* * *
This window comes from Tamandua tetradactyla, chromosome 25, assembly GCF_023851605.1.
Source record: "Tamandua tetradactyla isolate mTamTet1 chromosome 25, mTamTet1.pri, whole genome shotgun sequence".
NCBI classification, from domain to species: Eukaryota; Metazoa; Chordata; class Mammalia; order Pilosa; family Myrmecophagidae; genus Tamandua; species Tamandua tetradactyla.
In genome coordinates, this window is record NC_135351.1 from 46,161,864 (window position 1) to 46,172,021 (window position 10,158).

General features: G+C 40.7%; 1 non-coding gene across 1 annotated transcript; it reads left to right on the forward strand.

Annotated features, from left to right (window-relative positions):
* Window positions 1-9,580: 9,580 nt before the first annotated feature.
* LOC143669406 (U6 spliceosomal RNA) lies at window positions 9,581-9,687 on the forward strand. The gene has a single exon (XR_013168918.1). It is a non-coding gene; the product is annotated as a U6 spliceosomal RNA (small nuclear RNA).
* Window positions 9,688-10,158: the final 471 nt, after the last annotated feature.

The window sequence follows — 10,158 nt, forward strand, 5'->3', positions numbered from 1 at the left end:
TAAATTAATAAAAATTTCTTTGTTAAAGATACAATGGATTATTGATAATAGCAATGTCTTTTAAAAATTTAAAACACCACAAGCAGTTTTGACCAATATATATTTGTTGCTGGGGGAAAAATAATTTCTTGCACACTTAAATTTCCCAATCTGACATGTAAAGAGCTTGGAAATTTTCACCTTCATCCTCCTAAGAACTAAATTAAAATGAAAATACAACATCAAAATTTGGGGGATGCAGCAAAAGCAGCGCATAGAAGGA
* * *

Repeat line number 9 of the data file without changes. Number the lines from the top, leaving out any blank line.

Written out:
* Window positions 9,688-10,158: the final 471 nt, after the last annotated feature.